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Greek bonds rated 'junk' by Standard & Poor's

27 April 10 20:03 GMT

Global stock markets tumbled after Greece's debt was downgraded to "junk" by rating agency Standard & Poor's over concerns that the country may default.

It makes the struggling nation the first eurozone member to have its debt downgraded to junk level.

Portugal's debt was also lowered on fears of "contagion", adding to the markets' rout and a fall in the euro.

Germany immediately said it would not "let Greece fall", and there were signs that an aid package could be increased.

Greece wants 40bn euros (£34bn) from eurozone governments and the International Monetary Fund (IMF) to shore up its finances.

But there are fears it will not meet conditions needed to access the funds it needs to make looming debt repayments.

Doubts intensify

When ratings agencies downgrade the country's credit rating - it means they think it is now a riskier place to invest. If it reaches junk status, a country loses its investment grade status. Some financial institutions have rules prohibiting them from investing in "junk" bonds.

Greece's 2-year government bond yield surged to almost 15% on Tuesday, making it highly expensive for the country to borrow from the debt market.

Greek 5-year yields hit 10.6%, higher than many emerging market economies, including Ecuador at 10.5% and Ukraine at 7.1%.

The 2-year Portuguese bond yield jumped to 5.23% from 4.16%.

S&P said it was lowering its rating on Greece's debt to BB+ from BBB-. It also reducing Portugal's debt rating by two notches to A- as doubts intensified about countries with substantial debt relative to GDP.

Greece's finance ministry said in a statement that the downgrade "does not correspond with the real data of the Greek economy."

Portugal's finance minister, Fernando Teixeira dos Santos, also hit back, denouncing an "attack from the markets".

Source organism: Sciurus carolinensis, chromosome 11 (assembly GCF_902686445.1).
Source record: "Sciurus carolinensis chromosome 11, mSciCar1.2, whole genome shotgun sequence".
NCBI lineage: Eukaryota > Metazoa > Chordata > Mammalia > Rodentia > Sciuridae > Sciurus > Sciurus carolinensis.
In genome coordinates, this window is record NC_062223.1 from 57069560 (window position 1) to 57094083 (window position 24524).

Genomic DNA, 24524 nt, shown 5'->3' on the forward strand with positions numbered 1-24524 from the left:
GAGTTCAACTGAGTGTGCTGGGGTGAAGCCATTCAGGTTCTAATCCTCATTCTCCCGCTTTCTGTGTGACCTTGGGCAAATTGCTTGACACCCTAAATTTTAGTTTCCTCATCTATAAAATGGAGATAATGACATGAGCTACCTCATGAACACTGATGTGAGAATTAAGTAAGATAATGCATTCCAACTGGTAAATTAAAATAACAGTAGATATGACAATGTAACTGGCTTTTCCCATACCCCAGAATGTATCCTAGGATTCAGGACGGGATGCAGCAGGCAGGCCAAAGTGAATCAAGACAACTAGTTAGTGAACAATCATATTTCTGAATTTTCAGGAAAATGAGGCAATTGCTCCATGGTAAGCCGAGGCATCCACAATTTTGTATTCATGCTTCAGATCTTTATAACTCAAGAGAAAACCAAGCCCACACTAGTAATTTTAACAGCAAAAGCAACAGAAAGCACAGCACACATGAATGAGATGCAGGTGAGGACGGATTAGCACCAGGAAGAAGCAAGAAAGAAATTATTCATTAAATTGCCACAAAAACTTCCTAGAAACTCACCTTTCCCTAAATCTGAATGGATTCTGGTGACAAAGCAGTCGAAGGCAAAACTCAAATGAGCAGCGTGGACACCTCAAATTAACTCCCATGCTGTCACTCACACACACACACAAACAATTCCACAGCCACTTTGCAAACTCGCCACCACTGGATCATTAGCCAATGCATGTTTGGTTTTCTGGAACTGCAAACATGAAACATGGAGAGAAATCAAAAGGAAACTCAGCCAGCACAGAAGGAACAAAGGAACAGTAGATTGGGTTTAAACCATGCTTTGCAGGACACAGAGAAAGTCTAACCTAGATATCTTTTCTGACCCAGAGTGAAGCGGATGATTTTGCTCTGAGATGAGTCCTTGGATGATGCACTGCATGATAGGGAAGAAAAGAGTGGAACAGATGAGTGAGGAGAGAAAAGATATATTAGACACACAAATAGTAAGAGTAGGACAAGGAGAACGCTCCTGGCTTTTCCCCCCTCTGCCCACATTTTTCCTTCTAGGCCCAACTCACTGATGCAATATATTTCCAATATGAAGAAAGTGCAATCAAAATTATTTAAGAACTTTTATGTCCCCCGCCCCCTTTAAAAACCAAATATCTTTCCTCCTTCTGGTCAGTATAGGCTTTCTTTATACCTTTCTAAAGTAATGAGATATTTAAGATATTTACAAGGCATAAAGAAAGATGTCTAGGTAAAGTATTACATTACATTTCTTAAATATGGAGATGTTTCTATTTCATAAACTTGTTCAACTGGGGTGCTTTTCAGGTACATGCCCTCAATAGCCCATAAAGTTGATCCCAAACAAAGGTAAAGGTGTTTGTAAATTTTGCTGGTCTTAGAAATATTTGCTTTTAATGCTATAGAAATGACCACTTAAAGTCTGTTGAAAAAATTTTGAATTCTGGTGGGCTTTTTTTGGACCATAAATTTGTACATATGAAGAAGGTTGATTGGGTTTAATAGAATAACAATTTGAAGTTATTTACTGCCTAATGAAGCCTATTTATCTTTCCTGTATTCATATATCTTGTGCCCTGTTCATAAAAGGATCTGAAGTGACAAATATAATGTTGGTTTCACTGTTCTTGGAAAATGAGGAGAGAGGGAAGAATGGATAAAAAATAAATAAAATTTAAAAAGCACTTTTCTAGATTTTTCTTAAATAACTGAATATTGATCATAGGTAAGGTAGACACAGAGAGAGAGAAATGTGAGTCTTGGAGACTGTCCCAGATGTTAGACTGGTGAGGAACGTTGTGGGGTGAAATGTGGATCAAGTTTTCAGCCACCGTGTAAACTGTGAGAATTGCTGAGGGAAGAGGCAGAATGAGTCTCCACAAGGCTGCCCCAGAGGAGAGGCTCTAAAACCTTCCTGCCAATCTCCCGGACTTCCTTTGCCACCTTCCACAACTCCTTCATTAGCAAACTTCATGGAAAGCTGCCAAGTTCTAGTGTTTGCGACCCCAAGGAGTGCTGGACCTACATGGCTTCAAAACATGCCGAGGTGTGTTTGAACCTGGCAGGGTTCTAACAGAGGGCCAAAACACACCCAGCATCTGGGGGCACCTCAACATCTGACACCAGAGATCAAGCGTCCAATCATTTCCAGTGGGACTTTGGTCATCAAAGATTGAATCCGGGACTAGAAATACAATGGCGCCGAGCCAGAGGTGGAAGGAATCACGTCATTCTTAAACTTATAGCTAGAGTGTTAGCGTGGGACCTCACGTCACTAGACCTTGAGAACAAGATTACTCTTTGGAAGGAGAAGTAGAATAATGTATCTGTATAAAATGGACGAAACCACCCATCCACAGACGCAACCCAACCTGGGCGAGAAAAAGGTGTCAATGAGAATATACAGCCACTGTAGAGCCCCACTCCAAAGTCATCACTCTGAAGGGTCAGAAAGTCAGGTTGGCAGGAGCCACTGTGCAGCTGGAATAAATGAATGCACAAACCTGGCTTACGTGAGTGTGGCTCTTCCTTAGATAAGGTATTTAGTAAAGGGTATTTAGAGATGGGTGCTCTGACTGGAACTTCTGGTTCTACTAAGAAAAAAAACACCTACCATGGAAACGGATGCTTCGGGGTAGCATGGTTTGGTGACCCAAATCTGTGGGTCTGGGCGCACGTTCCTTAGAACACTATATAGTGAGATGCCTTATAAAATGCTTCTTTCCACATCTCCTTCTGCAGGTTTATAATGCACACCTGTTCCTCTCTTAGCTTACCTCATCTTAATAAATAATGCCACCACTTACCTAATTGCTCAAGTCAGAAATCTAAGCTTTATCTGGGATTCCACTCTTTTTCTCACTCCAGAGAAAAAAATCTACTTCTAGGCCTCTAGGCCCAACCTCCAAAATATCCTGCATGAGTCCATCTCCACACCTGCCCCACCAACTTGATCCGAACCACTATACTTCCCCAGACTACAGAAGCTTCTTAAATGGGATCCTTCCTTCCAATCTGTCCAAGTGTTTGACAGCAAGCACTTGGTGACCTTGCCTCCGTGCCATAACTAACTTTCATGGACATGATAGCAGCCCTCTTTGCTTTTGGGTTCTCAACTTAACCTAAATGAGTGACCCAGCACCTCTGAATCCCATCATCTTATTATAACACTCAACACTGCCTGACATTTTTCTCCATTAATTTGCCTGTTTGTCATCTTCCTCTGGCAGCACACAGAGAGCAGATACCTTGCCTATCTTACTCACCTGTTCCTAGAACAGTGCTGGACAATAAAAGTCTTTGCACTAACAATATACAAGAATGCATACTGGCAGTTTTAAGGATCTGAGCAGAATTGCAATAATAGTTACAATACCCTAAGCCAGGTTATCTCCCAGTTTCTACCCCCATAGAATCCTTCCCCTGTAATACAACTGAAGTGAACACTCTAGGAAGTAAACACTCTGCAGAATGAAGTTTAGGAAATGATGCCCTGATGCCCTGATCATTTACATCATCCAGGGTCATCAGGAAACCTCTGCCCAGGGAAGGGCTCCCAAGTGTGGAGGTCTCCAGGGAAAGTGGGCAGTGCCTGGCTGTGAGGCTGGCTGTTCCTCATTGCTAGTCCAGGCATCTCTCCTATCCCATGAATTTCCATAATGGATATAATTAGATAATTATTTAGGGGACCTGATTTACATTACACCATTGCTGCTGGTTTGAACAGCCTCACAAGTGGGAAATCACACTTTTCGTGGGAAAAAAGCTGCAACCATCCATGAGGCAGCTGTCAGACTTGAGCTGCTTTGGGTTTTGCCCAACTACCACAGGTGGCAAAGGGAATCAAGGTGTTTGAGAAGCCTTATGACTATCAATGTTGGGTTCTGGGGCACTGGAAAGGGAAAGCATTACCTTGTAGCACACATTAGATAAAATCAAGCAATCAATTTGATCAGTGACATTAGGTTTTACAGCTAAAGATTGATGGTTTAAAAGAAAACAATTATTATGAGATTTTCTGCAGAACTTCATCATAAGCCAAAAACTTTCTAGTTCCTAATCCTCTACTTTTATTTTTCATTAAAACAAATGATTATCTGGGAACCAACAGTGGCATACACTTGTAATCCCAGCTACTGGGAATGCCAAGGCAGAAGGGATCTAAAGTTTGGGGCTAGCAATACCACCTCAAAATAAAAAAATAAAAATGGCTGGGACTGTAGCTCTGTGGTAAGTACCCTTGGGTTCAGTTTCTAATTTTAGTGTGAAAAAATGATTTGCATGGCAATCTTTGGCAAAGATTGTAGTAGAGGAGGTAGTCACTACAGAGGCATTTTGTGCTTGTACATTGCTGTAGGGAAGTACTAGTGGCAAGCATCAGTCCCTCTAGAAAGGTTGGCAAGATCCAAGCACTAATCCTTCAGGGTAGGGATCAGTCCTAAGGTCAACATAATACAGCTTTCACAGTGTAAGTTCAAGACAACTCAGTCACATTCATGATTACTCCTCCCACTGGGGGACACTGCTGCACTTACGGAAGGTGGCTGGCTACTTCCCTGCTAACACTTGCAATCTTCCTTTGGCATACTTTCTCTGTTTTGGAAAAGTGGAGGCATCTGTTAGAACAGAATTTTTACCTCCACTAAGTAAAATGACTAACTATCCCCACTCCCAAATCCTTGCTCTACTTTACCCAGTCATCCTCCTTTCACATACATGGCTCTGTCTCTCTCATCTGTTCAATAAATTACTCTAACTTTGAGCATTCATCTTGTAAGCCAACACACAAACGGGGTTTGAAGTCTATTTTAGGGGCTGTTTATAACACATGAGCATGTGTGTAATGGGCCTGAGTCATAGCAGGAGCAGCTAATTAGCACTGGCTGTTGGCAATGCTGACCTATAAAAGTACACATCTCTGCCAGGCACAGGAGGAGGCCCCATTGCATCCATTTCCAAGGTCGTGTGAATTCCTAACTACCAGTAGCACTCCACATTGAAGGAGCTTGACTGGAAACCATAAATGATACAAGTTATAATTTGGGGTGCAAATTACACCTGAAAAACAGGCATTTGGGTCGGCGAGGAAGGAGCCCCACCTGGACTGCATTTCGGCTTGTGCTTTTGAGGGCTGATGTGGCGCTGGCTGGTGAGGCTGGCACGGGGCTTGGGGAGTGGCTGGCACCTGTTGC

In a statement he described the downgrade and reaction from the markets as "a decisive moment".

"We must remain calm and bring serenity back to the markets," he said. "As in the past, we will do what is necessary to reduce the deficit and promote the competitiveness of the Portuguese economy."

News of the downgrades rocked markets in Europe and the US.

In London, the FTSE 100 index closed down 2.6% with most of the losses following S&P's downgrade of Greece.

Germany's Dax index slid 2.7% and the French Cac-40 lost 3.8%.

On Wall Street, the Dow Jones index closed down 213 points, or 2% at 10,991.

Meanwhile shares in Greek banks slumped by more than 9%, the largest one-day fall in bank shares for 18 months.

'Prohibitive' rates

Despite earlier hesitation, German Chancellor Angela Merkel on Monday pledged German support to a European financial aid package for Greece, provided "certain conditions" were met.

Germany could provide Greece with up to 8.4bn euros in loans this year. But German public opinion is deeply opposed to the bailout.

In an interview to be published on Wednesday in the business newspaper Handelsblatt, Germany's finance minister says his country will not abandon Greece.

Wolfgang Schaeuble said: "We now have to realise and implement the rescue plan... and thus send a clear signal that we will not let Greece fall.

"We are putting on pressure for quick decisions," he said.

Meanwhile, the Financial Times reported that the International Monetary Fund is considering raising its contribution to the bail-out by 10bn euros to 25bn euros.

Greece needs to raise 9bn euros by 19 May, but has said it cannot go to the markets because of "prohibitive" interest rates.

The Greek government's cost of borrowing on the money markets has reached record levels in recent days amid investor concern over whether a 40bn euro bail-out package will be agreed.

Eurozone countries, together with the International Monetary Fund, have yet to agree details of the package.

Investors are also concerned that the Greek government's austerity measures - designed to cut domestic spending and reduce its ballooning budget deficit - will prove highly unpopular with the Greek public.

S&P warned holders of Greek debt that they only had an "average chance" of between 30% and 50% of getting their money back in the event of a debt restructuring or default.

It said its action to cut the rating resulted from its "updated assessment of the political, economic and budgetary challenges that the Greek government faces in its efforts to put the public debt burden onto a sustained downward trajectory".

The agency added Greece's weak long-term growth prospects made it less credit-worthy.

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